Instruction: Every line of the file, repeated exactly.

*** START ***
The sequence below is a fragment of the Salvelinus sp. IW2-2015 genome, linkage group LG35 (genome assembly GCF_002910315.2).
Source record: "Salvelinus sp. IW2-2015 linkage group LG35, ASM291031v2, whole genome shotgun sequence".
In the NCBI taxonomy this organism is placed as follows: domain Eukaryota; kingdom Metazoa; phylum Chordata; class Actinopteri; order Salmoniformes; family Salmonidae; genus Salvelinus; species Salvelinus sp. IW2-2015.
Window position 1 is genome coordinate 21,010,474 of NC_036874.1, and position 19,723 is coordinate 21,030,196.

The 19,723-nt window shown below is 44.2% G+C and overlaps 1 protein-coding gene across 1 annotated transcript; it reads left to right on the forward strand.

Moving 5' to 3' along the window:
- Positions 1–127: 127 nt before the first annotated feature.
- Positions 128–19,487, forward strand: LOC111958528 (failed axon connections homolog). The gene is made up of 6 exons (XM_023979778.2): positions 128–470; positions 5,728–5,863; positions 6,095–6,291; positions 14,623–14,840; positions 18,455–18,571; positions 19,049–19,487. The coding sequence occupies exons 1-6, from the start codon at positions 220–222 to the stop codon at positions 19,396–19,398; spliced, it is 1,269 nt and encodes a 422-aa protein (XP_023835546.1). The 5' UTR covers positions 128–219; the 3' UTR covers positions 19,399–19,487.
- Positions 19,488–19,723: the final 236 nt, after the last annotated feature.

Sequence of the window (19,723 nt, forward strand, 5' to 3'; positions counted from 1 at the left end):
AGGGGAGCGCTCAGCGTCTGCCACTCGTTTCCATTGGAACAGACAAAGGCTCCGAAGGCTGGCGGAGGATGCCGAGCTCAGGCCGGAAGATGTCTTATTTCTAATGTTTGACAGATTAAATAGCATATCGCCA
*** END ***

The sequence below is a fragment of the Salvelinus sp. IW2-2015 genome, linkage group LG35 (genome assembly GCF_002910315.2).
Source record: "Salvelinus sp. IW2-2015 linkage group LG35, ASM291031v2, whole genome shotgun sequence".
In the NCBI taxonomy this organism is placed as follows: domain Eukaryota; kingdom Metazoa; phylum Chordata; class Actinopteri; order Salmoniformes; family Salmonidae; genus Salvelinus; species Salvelinus sp. IW2-2015.
Window position 1 is genome coordinate 21,010,474 of NC_036874.1, and position 19,723 is coordinate 21,030,196.

The 19,723-nt window shown below is 44.2% G+C and overlaps 1 protein-coding gene across 1 annotated transcript; it reads left to right on the forward strand.

Moving 5' to 3' along the window:
- Positions 1–127: 127 nt before the first annotated feature.
- Positions 128–19,487, forward strand: LOC111958528 (failed axon connections homolog). The gene is made up of 6 exons (XM_023979778.2): positions 128–470; positions 5,728–5,863; positions 6,095–6,291; positions 14,623–14,840; positions 18,455–18,571; positions 19,049–19,487. The coding sequence occupies exons 1-6, from the start codon at positions 220–222 to the stop codon at positions 19,396–19,398; spliced, it is 1,269 nt and encodes a 422-aa protein (XP_023835546.1). The 5' UTR covers positions 128–219; the 3' UTR covers positions 19,399–19,487.
- Positions 19,488–19,723: the final 236 nt, after the last annotated feature.

Sequence of the window (19,723 nt, forward strand, 5' to 3'; positions counted from 1 at the left end):
AGGGGAGCGCTCAGCGTCTGCCACTCGTTTCCATTGGAACAGACAAAGGCTCCGAAGGCTGGCGGAGGATGCCGAGCTCAGGCCGGAAGATGTCTTATTTCTAATGTTTGACAGATTAAATAGCATATCGCCA